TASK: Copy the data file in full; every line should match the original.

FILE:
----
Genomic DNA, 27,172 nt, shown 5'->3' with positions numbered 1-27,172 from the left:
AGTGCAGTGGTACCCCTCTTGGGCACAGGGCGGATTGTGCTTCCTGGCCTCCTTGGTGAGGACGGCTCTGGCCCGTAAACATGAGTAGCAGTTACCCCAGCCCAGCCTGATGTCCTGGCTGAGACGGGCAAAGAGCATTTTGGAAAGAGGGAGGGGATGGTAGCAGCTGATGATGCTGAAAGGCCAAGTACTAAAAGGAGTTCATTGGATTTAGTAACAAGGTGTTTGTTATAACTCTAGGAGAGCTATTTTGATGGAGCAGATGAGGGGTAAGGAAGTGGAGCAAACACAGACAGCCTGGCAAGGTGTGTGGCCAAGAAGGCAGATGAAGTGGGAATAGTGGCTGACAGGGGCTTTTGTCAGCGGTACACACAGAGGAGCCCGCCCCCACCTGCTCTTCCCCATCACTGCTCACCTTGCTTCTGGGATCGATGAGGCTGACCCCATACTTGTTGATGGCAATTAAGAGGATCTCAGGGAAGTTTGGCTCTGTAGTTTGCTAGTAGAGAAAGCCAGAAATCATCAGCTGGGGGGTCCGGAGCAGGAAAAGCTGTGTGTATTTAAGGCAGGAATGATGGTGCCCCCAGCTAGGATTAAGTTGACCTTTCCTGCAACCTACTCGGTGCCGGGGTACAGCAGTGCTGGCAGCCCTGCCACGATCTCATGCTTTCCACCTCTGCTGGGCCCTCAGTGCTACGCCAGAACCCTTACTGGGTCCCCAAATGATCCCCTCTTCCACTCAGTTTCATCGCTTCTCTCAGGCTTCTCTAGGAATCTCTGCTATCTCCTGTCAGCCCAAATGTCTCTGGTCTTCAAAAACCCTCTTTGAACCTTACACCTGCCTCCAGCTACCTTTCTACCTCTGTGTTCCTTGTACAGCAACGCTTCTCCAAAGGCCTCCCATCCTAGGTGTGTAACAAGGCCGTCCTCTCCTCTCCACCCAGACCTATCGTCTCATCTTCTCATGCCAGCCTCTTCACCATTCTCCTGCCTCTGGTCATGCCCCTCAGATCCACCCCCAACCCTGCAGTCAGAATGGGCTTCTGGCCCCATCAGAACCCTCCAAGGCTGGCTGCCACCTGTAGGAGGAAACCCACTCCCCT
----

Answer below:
Genomic DNA, 27,172 nt, shown 5'->3' with positions numbered 1-27,172 from the left:
AGTGCAGTGGTACCCCTCTTGGGCACAGGGCGGATTGTGCTTCCTGGCCTCCTTGGTGAGGACGGCTCTGGCCCGTAAACATGAGTAGCAGTTACCCCAGCCCAGCCTGATGTCCTGGCTGAGACGGGCAAAGAGCATTTTGGAAAGAGGGAGGGGATGGTAGCAGCTGATGATGCTGAAAGGCCAAGTACTAAAAGGAGTTCATTGGATTTAGTAACAAGGTGTTTGTTATAACTCTAGGAGAGCTATTTTGATGGAGCAGATGAGGGGTAAGGAAGTGGAGCAAACACAGACAGCCTGGCAAGGTGTGTGGCCAAGAAGGCAGATGAAGTGGGAATAGTGGCTGACAGGGGCTTTTGTCAGCGGTACACACAGAGGAGCCCGCCCCCACCTGCTCTTCCCCATCACTGCTCACCTTGCTTCTGGGATCGATGAGGCTGACCCCATACTTGTTGATGGCAATTAAGAGGATCTCAGGGAAGTTTGGCTCTGTAGTTTGCTAGTAGAGAAAGCCAGAAATCATCAGCTGGGGGGTCCGGAGCAGGAAAAGCTGTGTGTATTTAAGGCAGGAATGATGGTGCCCCCAGCTAGGATTAAGTTGACCTTTCCTGCAACCTACTCGGTGCCGGGGTACAGCAGTGCTGGCAGCCCTGCCACGATCTCATGCTTTCCACCTCTGCTGGGCCCTCAGTGCTACGCCAGAACCCTTACTGGGTCCCCAAATGATCCCCTCTTCCACTCAGTTTCATCGCTTCTCTCAGGCTTCTCTAGGAATCTCTGCTATCTCCTGTCAGCCCAAATGTCTCTGGTCTTCAAAAACCCTCTTTGAACCTTACACCTGCCTCCAGCTACCTTTCTACCTCTGTGTTCCTTGTACAGCAACGCTTCTCCAAAGGCCTCCCATCCTAGGTGTGTAACAAGGCCGTCCTCTCCTCTCCACCCAGACCTATCGTCTCATCTTCTCATGCCAGCCTCTTCACCATTCTCCTGCCTCTGGTCATGCCCCTCAGATCCACCCCCAACCCTGCAGTCAGAATGGGCTTCTGGCCCCATCAGAACCCTCCAAGGCTGGCTGCCACCTGTAGGAGGAAACCCACTCCCCT